Can social media be bad for your teeth?

Can social media be bad for your teeth?

From Twitter to Facebook to Instagram to YouTube and TikTok, social media has the potential to be a powerful tool for improving oral health and increasing access to dental care. Unfortunately, it also has the very real potential of helping to spread less-than-accurate information from content creators with no medical or dental training that prioritize cost and esthetics over health. A quick survey of “#DIYdentistry” or “#dentalhack” is enough to validate the concern.

More than 20 million Americans have watched bogus dental videos on TikTok, according to the Oral Health Foundation. The majority of TikTok users (32 percent) are between the ages of 10 and 19. This is a young, impressionable and vulnerable age group at risk for permanent damage associated with these videos.

Whitening advice

Advocating the use of Mr. Clean Magic erasers to whiten teeth is a dangerous practice. The product contains formaldehyde. The ingredients are potentially hazardous to human health and can cause chemical burns and damage to the gums and teeth. Pouring full strength 3% hydrogen peroxide solution directly to teeth to whiten is also a dangerous practice. While hydrogen peroxide is an effective tooth whitening solution, more is not necessarily better. Recommended strengths should be a 10-30 percent dilution. Higher concentration solutions cause higher hypersensitivity and more damage to teeth. Rubbing banana skin on your teeth has not been shown to whiten teeth. Banana peels contain salicylic and citric acid which can demineralize enamel. Charcoal toothpastes are highly abrasive leading to loss of enamel and gums. Taking a shot of apple cider vinegar every day is very erosive to enamel. A person should use one of the effective, safe and inexpensive home whitening solutions on the market, rather than engage in the above practices.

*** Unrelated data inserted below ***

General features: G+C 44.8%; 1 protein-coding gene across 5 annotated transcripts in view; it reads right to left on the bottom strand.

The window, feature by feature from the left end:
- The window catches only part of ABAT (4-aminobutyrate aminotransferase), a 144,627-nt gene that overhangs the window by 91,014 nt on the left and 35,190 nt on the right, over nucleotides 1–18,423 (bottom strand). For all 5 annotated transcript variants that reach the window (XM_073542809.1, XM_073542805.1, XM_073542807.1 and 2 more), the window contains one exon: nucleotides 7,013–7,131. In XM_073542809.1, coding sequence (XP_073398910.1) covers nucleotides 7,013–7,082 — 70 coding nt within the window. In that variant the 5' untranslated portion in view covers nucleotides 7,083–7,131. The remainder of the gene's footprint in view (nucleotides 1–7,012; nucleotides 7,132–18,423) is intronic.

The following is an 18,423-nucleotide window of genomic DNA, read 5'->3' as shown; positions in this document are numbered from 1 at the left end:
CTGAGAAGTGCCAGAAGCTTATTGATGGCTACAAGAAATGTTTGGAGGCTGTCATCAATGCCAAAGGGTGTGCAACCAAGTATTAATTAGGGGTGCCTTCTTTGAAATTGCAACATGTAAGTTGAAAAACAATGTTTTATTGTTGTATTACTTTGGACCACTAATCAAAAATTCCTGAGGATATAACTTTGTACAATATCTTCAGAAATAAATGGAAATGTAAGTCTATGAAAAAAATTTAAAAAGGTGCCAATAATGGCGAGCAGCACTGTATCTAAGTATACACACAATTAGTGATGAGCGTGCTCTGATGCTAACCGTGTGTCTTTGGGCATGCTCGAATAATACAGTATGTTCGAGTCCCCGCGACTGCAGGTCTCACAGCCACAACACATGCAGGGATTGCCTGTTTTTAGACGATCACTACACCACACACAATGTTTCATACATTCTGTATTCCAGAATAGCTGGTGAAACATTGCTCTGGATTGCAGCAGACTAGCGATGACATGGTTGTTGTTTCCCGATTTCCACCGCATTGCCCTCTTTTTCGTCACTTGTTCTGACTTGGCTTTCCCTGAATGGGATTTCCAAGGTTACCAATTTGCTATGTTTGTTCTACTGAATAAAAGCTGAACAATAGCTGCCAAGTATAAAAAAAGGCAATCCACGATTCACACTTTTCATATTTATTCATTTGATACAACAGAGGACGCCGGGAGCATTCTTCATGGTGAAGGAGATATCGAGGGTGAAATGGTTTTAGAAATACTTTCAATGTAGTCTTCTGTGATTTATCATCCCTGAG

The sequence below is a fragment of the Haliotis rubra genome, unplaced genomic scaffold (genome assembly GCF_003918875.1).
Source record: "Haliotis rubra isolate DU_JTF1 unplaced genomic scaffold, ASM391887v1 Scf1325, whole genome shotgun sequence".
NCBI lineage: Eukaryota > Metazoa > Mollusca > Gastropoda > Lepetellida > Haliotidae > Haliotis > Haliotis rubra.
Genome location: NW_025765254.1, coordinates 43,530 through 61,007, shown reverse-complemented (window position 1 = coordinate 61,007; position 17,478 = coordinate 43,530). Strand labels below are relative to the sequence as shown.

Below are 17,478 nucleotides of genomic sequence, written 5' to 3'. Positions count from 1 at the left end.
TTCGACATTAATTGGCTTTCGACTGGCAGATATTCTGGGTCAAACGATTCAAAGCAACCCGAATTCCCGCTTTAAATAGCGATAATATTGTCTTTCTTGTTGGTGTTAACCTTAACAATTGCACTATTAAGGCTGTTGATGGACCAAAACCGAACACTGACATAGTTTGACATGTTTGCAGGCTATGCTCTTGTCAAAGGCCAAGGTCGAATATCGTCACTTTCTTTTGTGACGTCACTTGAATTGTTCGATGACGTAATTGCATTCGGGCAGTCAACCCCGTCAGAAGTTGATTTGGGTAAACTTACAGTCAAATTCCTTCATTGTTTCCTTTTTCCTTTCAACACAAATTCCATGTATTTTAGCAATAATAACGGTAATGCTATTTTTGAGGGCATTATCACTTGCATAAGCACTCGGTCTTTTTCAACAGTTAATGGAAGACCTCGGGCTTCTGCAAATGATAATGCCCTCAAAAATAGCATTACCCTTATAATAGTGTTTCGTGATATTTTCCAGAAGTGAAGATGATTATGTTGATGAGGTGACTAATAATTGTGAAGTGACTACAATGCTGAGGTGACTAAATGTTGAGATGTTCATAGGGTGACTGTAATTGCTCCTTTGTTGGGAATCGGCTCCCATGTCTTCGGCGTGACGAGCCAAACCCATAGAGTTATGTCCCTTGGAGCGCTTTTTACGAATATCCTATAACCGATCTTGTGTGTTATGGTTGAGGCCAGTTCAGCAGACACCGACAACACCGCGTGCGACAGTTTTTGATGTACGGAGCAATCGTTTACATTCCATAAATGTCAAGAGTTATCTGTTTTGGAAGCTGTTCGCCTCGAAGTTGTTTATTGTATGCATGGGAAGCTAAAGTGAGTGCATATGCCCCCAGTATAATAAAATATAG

Tooth alterations

Filing down uneven teeth with a nail file or Dremel tool while effective, is a dangerous and irreversible proposition.  Once tooth structure is removed, it cannot be replaced. If too much enamel is removed, dentin exposure can occur resulting in thermal hypersensitivity. Filing teeth down to narrow pegs to fit poorly made, cheap veneers or crowns (usually from Instamorph beads) is also not a good practice. Suspicious materials, contours and occlusion on these alleged restorations will lead to further irreversible problems, even tooth loss. Furthermore, the glue-based products can cause pulpal irritation (root canal) or gingival loss. There are no safe glues for teeth, which is why dentists who know something about dentistry do not use glue. The use of rubber or elastic bands to move teeth to close a diastema (spaces) is not recommended. Should the elastic slip below the gum, it could result in infection and eventual tooth loss.

Swelling Prevention

The use of pineapple juice prior to 3rd molar exodontia is also suspicious.  Pineapple juice does contain slight amounts of bromelain which has mild anti-inflammatory benefits. However, since many extraction procedures are done with sedation, the patient must have an empty stomach to prevent vomitous aspiration. Recommending drinking pineapple juice prior to extractions and anesthesia is not a good practice. You would need to drink copious quantities to trigger its anti-inflammatory benefits, and the side effects could include nausea and diarrhea. By the way, there is no evidence to support the notion that pineapple juice is an effective anti-inflammatory in third molar exodontia.


To conclude, there is no doubt that social media could be an invaluable tool in dentistry. However, content should be evaluated with great care since there is no vetting of the material from a scientific or even common-sense perspective. Expert opinion is the lowest form of evidence on the Yale Evidence Pyramid. Any advice should be scrutinized for efficacy and safety. If there is any doubt or concern with advice procured from social media, it may be wise to consult an expert on dentistry, like a dentist.


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